“…blackly adventurous series of takes on humanity, in sketches that range from naturalistic to surrealistic… a tragicomic walk in the park of human nature, where the trees grow at right angles and the flowers remain closed in sunlight.”–Andrew Urban, Urban Cinefile
“Humor and sorrow are equally immediate emotions throughout… There’s more than a touch of Buñuel in Andersson’s simultaneously critical and sympathetic treatment of his motley cast of characters as well as in his surrealist inclinations, a compassion for those longing for warmth, compassion, and understanding, and a sadness over their inability to recognize or assuage the grief of others.”–Nick Schager, Slant Magazine (DVD)
OFFICIAL SITE: Du Levande
IMDB LINK: Du Levande (2007)
OTHER LINKS OF INTEREST:
Du Levande (You, The Living) Festival du Cannes Page – includes directors statements, stills, and a video interview with Andersson
Roy Andersson Interview – One of the few interviews with the director in English, courtesy of Little White Lies magazine
No Shadows to Hide In: A Conversation with Roy Andersson – Another rare English language interview with Andersson, conducted by Ethan Spigland
‘It’s Not Easy Being Human’ – The Living Paintings of Roy Andersson – Excellent YouTube overview of the influence of painters on Andersson’s style, from Film Qualia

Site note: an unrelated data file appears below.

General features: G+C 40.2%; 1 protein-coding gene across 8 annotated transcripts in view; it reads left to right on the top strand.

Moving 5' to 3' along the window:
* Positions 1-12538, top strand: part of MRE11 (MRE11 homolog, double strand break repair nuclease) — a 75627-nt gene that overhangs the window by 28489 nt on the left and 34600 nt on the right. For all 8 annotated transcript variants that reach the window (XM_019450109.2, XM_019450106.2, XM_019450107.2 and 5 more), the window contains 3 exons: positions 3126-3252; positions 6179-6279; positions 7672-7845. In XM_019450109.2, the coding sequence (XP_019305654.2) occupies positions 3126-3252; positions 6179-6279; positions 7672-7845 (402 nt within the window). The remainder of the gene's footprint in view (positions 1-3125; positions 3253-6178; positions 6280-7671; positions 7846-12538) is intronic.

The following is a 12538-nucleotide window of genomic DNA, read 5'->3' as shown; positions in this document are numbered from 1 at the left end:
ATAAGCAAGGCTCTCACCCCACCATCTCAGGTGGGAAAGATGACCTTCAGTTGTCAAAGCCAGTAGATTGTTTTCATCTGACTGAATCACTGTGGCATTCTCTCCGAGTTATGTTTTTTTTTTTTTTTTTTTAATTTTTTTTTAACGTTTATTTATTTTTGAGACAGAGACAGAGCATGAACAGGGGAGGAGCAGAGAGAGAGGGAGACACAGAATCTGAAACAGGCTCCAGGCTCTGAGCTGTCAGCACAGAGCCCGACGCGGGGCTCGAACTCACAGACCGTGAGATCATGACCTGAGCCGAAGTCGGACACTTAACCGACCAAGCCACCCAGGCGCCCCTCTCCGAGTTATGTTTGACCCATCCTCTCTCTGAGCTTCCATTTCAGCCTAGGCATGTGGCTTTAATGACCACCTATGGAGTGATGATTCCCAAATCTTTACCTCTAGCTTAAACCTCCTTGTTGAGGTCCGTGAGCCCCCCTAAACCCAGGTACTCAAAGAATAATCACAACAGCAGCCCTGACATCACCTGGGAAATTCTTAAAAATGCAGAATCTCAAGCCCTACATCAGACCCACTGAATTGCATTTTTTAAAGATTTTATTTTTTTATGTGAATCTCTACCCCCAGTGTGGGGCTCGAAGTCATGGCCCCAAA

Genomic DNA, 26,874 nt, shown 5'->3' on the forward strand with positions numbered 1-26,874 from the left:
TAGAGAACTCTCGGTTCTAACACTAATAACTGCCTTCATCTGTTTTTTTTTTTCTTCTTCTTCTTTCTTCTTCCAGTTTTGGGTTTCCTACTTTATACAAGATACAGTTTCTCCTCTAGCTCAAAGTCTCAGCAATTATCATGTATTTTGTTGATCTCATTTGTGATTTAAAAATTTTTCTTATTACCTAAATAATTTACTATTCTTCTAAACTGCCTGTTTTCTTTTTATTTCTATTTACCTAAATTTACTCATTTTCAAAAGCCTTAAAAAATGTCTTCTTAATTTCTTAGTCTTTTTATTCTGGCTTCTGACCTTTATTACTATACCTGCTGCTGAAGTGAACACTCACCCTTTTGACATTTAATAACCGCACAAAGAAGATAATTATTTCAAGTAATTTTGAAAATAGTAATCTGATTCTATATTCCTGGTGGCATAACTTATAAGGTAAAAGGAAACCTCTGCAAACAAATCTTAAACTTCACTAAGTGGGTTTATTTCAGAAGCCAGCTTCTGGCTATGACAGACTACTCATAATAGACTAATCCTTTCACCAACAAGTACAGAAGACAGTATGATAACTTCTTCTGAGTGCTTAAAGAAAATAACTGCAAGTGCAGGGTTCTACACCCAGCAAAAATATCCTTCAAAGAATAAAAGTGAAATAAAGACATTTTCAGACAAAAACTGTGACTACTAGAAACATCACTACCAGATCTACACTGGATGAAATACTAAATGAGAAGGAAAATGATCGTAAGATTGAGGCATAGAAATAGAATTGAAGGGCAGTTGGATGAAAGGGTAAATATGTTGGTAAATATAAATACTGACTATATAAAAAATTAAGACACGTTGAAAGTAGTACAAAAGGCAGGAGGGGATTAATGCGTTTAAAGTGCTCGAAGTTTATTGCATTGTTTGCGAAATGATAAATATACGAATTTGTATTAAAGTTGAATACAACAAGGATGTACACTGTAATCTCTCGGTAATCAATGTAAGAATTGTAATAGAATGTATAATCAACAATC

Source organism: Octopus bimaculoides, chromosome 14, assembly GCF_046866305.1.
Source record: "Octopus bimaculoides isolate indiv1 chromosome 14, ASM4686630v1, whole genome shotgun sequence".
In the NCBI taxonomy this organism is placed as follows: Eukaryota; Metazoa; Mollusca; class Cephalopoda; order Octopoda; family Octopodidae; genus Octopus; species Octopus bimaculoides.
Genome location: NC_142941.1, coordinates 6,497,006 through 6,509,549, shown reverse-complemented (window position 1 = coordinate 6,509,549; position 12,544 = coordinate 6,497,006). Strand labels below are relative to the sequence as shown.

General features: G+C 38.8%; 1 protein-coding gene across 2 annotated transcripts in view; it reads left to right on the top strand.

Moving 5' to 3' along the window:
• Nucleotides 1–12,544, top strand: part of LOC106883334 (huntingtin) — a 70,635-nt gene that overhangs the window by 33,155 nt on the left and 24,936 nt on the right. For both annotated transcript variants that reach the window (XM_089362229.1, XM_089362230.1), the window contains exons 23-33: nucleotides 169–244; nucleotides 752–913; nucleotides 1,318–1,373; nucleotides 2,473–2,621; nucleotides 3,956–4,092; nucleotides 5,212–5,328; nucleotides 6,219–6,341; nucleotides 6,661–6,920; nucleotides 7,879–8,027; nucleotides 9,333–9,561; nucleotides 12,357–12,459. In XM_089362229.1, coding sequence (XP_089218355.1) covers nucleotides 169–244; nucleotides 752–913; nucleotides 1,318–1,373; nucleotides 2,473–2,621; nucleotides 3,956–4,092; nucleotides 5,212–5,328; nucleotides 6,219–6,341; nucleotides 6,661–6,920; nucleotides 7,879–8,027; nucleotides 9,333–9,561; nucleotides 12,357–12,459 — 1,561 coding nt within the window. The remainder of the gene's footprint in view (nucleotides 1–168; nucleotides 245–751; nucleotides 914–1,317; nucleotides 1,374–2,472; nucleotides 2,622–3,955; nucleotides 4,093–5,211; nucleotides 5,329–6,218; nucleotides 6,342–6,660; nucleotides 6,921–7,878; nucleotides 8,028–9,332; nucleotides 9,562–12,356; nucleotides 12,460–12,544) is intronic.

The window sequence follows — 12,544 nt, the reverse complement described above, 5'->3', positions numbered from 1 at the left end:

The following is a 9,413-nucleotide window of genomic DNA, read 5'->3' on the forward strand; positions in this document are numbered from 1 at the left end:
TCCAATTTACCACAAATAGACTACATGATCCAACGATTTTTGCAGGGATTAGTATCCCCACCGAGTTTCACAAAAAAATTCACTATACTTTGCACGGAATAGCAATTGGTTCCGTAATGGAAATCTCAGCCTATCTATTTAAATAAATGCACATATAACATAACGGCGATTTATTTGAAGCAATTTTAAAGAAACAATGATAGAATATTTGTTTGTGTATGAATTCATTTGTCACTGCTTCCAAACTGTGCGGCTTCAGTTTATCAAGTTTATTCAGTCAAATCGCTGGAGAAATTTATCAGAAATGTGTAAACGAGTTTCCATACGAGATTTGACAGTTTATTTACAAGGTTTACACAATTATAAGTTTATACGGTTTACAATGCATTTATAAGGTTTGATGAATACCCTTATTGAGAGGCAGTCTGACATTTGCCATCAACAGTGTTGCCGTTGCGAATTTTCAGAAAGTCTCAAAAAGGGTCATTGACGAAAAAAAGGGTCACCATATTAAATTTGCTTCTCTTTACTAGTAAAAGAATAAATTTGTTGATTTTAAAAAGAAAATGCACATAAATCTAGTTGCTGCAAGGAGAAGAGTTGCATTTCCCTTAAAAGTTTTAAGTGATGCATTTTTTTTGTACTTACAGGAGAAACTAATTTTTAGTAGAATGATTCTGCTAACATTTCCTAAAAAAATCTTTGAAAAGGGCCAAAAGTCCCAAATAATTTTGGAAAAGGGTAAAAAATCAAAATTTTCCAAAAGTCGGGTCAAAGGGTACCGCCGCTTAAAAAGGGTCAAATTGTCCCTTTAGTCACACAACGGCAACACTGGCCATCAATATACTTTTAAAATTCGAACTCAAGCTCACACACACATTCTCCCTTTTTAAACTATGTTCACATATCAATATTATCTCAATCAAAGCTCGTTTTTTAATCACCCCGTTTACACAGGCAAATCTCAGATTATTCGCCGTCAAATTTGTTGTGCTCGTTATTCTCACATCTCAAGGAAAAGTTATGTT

DVD INFO: The Palisades Tartan Region 1 release (buy) features subtitled commentary from director Andersson, clips from his previous films, and an 8 minute tour of the various sets the director painstakingly constructed. The aspect ratio is slightly off (1:1.78 versus the original 1:1.66 theatrical release) to better fit on widescreen TVs. The quality of the NTSC video transfer has been criticized in some quarters, but Andersson’s drab and dreary aesthetic suggests that a crisper picture would not add much to the film. The Palisades Tartan release does add bonus features not available on the more visually faithful Region 2 release (buy Region 2 disc), including a 20 minute question and answer with Andersson, a 12 minute Swedish documentary on the director and his studio, and numerous trailers.